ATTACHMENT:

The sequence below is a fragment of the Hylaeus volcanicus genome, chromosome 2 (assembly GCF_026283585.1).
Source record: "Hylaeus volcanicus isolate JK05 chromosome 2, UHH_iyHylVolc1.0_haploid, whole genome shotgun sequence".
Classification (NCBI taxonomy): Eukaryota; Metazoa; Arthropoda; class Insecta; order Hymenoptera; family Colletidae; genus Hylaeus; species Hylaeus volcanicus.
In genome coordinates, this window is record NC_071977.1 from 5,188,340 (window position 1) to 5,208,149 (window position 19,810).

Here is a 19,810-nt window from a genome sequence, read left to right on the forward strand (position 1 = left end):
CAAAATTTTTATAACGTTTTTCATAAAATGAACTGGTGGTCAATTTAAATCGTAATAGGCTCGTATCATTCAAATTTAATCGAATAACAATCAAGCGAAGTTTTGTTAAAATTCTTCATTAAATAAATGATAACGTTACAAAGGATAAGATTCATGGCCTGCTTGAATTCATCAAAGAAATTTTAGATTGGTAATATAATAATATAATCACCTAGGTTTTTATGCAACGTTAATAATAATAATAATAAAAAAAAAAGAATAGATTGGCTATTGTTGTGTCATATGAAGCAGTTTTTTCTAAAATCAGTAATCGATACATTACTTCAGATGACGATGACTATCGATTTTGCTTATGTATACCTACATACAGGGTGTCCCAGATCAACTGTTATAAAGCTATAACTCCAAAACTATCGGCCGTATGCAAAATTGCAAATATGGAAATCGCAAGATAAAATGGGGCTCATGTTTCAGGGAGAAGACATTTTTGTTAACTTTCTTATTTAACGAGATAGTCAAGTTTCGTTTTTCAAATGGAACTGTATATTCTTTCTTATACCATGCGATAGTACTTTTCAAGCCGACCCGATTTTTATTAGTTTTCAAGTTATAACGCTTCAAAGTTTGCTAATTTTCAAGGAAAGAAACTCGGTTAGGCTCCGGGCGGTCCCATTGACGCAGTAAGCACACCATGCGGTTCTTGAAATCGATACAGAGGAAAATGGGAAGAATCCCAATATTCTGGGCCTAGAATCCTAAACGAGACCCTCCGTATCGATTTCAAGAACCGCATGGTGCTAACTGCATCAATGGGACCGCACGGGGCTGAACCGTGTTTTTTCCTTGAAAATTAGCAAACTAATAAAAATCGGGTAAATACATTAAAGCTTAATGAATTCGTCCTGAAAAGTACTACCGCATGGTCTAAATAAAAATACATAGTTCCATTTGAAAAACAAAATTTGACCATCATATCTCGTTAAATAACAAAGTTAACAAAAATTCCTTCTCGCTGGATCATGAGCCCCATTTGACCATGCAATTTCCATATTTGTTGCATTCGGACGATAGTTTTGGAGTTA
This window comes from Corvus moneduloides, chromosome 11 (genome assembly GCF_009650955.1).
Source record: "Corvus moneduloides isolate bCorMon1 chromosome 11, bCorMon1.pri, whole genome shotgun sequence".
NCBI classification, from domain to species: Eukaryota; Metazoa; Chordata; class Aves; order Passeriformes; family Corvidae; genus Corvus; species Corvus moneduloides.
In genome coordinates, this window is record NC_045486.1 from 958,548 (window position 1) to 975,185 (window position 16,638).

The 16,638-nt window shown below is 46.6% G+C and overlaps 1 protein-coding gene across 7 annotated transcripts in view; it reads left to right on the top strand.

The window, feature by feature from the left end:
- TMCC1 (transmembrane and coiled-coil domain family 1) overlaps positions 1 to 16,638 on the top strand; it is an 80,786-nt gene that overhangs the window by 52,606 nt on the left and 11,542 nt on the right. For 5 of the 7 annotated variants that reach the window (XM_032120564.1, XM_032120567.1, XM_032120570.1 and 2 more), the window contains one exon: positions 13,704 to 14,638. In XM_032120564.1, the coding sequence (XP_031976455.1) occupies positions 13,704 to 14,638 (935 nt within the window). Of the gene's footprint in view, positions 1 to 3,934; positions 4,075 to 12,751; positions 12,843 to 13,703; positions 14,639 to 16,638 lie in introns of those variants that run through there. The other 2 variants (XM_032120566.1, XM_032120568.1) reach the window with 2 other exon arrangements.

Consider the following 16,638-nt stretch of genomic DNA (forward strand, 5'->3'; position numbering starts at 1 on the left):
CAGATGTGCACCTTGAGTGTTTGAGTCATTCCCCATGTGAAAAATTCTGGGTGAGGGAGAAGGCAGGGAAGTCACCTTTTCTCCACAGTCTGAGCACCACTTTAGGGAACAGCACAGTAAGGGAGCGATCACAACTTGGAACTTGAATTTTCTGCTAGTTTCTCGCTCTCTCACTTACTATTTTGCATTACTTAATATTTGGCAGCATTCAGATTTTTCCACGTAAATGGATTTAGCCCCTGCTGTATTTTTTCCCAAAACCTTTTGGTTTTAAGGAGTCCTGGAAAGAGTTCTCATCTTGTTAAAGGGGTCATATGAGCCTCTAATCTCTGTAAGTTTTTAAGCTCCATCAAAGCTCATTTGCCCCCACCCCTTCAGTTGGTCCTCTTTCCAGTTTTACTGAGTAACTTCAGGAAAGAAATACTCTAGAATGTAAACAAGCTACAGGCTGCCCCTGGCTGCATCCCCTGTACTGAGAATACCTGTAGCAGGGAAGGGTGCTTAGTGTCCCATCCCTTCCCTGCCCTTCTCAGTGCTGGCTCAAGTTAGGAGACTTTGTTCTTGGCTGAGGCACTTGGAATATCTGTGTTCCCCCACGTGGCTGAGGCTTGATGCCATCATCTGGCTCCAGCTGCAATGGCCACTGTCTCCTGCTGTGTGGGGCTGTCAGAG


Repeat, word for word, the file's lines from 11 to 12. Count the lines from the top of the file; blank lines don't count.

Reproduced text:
The 16,638-nt window shown below is 46.6% G+C and overlaps 1 protein-coding gene across 7 annotated transcripts in view; it reads left to right on the top strand.

The window, feature by feature from the left end: